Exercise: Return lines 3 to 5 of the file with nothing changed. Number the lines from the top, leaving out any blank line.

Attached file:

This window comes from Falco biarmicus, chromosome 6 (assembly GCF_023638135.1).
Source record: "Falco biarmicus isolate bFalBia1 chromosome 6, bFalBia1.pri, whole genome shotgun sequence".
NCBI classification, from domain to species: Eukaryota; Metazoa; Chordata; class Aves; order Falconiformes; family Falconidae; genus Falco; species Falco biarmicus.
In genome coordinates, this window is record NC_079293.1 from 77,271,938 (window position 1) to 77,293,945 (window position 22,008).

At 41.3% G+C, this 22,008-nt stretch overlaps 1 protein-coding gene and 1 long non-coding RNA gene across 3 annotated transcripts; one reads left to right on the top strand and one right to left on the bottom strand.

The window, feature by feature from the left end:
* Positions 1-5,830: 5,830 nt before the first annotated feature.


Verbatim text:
NCBI classification, from domain to species: Eukaryota; Metazoa; Chordata; class Aves; order Falconiformes; family Falconidae; genus Falco; species Falco biarmicus.
In genome coordinates, this window is record NC_079293.1 from 77,271,938 (window position 1) to 77,293,945 (window position 22,008).

At 41.3% G+C, this 22,008-nt stretch overlaps 1 protein-coding gene and 1 long non-coding RNA gene across 3 annotated transcripts; one reads left to right on the top strand and one right to left on the bottom strand.